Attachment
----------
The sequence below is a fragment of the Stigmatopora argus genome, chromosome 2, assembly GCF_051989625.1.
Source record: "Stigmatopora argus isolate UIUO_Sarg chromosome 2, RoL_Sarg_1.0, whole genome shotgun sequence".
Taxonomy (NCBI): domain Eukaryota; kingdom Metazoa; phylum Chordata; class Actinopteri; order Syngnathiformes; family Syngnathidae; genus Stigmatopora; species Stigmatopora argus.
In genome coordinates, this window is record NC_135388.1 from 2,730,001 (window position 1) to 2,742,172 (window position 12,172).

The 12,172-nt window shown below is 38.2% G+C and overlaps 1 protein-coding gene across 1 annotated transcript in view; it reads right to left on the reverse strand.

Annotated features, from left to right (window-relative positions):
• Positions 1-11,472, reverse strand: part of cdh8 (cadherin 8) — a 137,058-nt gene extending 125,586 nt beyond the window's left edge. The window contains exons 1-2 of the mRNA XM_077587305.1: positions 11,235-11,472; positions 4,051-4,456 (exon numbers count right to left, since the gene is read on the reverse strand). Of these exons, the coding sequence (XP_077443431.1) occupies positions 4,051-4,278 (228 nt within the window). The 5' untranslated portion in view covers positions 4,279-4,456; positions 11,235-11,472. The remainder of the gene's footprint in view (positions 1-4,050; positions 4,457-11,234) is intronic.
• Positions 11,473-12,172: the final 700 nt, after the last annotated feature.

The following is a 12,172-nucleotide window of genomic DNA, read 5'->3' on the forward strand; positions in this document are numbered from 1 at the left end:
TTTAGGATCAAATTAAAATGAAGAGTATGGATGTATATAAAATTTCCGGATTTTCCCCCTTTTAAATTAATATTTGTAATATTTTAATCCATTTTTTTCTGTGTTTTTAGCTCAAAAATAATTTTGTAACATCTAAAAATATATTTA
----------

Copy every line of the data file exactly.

The sequence below is a fragment of the Stigmatopora argus genome, chromosome 2, assembly GCF_051989625.1.
Source record: "Stigmatopora argus isolate UIUO_Sarg chromosome 2, RoL_Sarg_1.0, whole genome shotgun sequence".
Taxonomy (NCBI): domain Eukaryota; kingdom Metazoa; phylum Chordata; class Actinopteri; order Syngnathiformes; family Syngnathidae; genus Stigmatopora; species Stigmatopora argus.
In genome coordinates, this window is record NC_135388.1 from 2,730,001 (window position 1) to 2,742,172 (window position 12,172).

The 12,172-nt window shown below is 38.2% G+C and overlaps 1 protein-coding gene across 1 annotated transcript in view; it reads right to left on the reverse strand.

Annotated features, from left to right (window-relative positions):
• Positions 1-11,472, reverse strand: part of cdh8 (cadherin 8) — a 137,058-nt gene extending 125,586 nt beyond the window's left edge. The window contains exons 1-2 of the mRNA XM_077587305.1: positions 11,235-11,472; positions 4,051-4,456 (exon numbers count right to left, since the gene is read on the reverse strand). Of these exons, the coding sequence (XP_077443431.1) occupies positions 4,051-4,278 (228 nt within the window). The 5' untranslated portion in view covers positions 4,279-4,456; positions 11,235-11,472. The remainder of the gene's footprint in view (positions 1-4,050; positions 4,457-11,234) is intronic.
• Positions 11,473-12,172: the final 700 nt, after the last annotated feature.

The following is a 12,172-nucleotide window of genomic DNA, read 5'->3' on the forward strand; positions in this document are numbered from 1 at the left end:
TTTAGGATCAAATTAAAATGAAGAGTATGGATGTATATAAAATTTCCGGATTTTCCCCCTTTTAAATTAATATTTGTAATATTTTAATCCATTTTTTTCTGTGTTTTTAGCTCAAAAATAATTTTGTAACATCTAAAAATATATTTA